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The Rahn Curve and the Growth-Maximizing Level of Government

0 (0 Likes / 0 Dislikes) the burden of government spending has exploded in the past ten years in America and is expected to become even more onerous in the next ten years what does this mean for the US economy? I am Dan Mitchell of the Cato institute and this Center for freedom and prosperity video is going to discuss the Rahn curve as you can see on the screen the Rahn curve shows the relationship between the economy on the vertical axis and government spending measured as a share gross domestic product on the horizontal axis when there is no government the graph shows that economic output or growth is very low this is because in a state of anarchy workers savers investors and entrepreneurs do not have an environment conducive to productive behavior but as government begins to provide core public goods such as rule of law and protection of property rights economic performance improves simply stated people have a much greater incentive to produce when they know there are rules protecting life liberty and property but just like some food is good but overeating is bad the same thing is true for government spending the curve shows that there is a growth maximizing level of government spending but once the budget exceeds that point economic performance begins to slip the Rahn curve which is named after Cato institute fellow Richard Rahn is sort of the spending equivalent of the Laffer curve in both cases it is a very bad idea to be on the right side or downward sloping side of the graph In the case of the Laffer curve it means that tax rates are so high that the government actually loses revenue because people decide to earn and or report less income In the case of the Rahn curve it means that government is too big and this is reducing prosperity the most challenging question of course is figuring out whether government today is to a bigger too small in other words Where is America on the Rahn curve? We're going to flash a bunch of academic studies on the screen that show estimates the growth maximizing level of government spending now feel free at any point to pause the video If you wanna examine the findings of any particular study but you'll notice that what you see is that scholars generally conclude that economic performance is maximized when government spending is somewhere between 15 percent of GDP and 25 percent of GDP now the fact that there is such a wide range of estimates should not be too surprising economists are notorious for disagreeing with each other and to be fair this kind of empirical research is a big challenge since there are many other policies including taxation monetary policy regulation trade policy that also impact economic performance but you the viewer only need to understand one thing government spending in America today consumes 40 percent of GDP In other words the budget is way above the growth maximizing level even if you assume that twenty five percent of GDP is the right amount and other nations are by the way in even bigger trouble particularly places such as France where the burden of government spending exceeds fifty percent of economic output it is quite likely by the way that the right size of government is closer to fifteen percent or even lower the statistical studies you saw on the screen are constrained by a lack of data per countries with limited governments even relatively laissez-faire economy such as Hong Kong have government sectors that consumer early twenty percent GDP so what does it really tell us when researchers conclude the economic growth is maximized when government spending is about where it is in Hong Kong Would the results be different if we had examples of countries were smaller government? there's no way to answer that question but here's some food for thought let's look at this chart using data from an International Monetary Fund study showing that most nations in Europe in North America had very modest levels of government for much of their histories oftentimes consuming only about ten percent of GDP and America for example total government spending until the nineteen thirties average less than ten percent of GDP does anybody really think though that America what have grown faster in the eighteen hundreds and early nineteen hundreds if the burden of government spending was double from ten percent of GDP to twenty percent of economic output or let's ask the same question about England or Sweden the answer almost surely is no and this means that the academic studies on the Rahn curve today are almost certainly overstating the growth maximizing level of government for all intents and purposes today's research may be measuring that downward sloping portion of the Rahn curve Lets conclude with the one thing we can say for sure government today is far too big and this is hurting growth undermining prosperity and reducing competitiveness it doesn't matter whether republicans are spending too much money or democrats are spending too much money and it doesn't matter whether we're looking at America or other nations if we want a strong economy the Rahn curve tells us that we need to dramatically reduce the burden of government spending I am Dan Mitchell on behalf of the Center for freedom and prosperity thanks for watching this video and please share it with your friends and colleagues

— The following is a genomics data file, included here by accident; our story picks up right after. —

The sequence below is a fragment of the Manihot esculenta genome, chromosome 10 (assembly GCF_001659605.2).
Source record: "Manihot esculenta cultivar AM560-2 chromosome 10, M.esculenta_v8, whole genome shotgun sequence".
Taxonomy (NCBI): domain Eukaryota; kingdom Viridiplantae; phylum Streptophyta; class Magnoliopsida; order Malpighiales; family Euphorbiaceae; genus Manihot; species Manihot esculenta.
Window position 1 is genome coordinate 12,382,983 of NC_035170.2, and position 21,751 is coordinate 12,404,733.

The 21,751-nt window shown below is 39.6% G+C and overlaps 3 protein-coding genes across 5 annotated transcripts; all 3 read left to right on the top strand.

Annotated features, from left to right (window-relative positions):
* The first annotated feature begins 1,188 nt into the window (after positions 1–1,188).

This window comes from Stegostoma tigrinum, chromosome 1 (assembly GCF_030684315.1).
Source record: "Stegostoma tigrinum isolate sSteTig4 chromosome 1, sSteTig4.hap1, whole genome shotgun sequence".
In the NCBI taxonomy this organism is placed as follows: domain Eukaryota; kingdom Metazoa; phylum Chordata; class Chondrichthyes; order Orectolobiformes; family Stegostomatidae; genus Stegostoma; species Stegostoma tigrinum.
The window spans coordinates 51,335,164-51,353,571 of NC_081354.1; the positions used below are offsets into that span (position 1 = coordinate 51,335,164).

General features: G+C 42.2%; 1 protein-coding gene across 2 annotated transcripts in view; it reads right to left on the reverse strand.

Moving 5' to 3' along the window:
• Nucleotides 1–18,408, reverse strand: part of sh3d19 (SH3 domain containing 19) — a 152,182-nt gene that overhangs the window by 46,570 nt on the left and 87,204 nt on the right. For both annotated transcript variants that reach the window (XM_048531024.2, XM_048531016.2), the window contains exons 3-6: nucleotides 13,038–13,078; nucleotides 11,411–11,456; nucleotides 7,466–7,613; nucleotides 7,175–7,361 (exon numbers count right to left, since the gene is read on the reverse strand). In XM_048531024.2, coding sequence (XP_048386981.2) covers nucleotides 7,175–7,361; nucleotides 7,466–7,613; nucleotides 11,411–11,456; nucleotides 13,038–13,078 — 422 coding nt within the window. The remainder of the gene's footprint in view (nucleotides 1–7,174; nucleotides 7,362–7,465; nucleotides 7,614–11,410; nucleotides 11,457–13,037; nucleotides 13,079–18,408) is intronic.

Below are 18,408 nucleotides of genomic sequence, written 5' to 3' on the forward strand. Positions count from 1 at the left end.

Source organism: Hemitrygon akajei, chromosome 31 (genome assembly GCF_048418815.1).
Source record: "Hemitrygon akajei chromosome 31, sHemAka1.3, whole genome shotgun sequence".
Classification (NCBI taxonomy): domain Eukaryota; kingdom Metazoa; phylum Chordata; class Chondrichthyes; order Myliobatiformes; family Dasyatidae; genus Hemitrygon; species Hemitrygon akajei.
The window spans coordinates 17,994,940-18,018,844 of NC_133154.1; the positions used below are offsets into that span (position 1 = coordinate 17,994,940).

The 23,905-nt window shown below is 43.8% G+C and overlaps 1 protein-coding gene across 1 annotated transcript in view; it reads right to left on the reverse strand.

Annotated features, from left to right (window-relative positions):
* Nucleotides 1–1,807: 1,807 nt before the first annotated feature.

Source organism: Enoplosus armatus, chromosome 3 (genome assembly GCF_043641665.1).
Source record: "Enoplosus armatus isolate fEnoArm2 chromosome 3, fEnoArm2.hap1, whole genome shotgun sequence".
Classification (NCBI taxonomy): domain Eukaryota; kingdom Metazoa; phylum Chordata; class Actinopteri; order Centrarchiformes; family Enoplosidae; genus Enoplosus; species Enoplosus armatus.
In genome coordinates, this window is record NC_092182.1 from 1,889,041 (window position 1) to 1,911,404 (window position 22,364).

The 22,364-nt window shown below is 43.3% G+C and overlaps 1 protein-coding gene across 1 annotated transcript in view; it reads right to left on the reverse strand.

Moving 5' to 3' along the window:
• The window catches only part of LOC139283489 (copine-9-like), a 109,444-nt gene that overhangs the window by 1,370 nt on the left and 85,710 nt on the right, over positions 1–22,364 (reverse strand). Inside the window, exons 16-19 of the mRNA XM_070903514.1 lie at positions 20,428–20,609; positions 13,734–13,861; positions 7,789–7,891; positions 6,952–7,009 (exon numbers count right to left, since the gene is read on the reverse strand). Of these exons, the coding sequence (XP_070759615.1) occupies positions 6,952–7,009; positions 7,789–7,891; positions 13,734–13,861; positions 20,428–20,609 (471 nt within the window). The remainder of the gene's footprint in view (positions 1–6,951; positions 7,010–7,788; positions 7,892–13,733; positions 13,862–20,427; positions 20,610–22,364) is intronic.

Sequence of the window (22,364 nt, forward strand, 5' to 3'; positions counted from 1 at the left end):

Video Details

Duration: 5 minutes and 45 seconds
Country: United States
Language: English
Views: 631
Posted by: on Jan 17, 2013

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